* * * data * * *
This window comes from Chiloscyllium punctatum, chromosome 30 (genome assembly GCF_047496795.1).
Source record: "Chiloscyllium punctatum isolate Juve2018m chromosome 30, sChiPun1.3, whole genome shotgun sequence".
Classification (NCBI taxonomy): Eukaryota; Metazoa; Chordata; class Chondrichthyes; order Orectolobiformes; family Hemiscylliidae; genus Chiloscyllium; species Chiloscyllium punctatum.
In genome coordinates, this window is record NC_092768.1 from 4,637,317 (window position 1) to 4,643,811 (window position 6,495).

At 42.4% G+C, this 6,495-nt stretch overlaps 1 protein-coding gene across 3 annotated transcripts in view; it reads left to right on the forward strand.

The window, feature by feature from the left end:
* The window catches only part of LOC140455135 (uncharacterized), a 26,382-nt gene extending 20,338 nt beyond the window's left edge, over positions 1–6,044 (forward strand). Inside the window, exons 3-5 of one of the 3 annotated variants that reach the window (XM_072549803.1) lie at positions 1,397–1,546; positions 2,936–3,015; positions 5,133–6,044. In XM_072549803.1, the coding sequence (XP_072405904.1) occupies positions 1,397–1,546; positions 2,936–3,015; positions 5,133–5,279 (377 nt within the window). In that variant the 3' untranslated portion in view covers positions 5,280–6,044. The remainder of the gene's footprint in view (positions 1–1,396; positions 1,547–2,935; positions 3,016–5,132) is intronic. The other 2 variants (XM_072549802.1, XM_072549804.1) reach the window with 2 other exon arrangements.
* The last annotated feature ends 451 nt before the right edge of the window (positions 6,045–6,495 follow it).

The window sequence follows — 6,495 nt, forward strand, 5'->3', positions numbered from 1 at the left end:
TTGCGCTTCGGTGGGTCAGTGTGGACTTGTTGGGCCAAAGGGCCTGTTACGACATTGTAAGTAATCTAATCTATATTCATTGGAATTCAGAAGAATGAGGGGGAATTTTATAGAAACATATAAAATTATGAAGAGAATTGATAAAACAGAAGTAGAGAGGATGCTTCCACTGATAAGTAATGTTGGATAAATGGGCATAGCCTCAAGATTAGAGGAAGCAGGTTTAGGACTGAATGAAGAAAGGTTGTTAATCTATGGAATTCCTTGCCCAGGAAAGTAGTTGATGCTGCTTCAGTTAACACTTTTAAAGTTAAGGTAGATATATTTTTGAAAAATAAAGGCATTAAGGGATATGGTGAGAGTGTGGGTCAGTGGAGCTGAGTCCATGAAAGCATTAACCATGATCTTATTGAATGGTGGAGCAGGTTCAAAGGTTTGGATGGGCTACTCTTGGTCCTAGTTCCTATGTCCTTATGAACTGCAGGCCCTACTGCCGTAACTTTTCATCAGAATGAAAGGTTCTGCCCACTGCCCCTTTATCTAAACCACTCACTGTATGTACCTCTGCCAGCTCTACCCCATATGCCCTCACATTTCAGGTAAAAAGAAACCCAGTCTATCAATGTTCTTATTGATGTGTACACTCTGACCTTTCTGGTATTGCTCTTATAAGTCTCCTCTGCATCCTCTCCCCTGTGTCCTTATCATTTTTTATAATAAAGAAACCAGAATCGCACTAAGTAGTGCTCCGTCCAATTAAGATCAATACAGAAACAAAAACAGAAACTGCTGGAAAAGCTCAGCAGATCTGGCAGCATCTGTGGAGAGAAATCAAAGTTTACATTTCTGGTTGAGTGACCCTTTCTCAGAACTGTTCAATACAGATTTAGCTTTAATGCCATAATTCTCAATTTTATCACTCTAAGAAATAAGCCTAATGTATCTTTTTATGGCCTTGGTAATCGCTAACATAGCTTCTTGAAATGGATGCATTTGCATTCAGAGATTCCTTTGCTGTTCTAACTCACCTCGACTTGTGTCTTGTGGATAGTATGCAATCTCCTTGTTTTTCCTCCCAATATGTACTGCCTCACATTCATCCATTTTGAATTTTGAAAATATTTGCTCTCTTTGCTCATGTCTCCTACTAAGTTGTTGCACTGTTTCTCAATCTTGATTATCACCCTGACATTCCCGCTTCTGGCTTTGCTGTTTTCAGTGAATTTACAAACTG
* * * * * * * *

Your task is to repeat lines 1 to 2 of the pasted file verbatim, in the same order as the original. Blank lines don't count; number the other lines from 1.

This window comes from Chiloscyllium punctatum, chromosome 30 (genome assembly GCF_047496795.1).
Source record: "Chiloscyllium punctatum isolate Juve2018m chromosome 30, sChiPun1.3, whole genome shotgun sequence".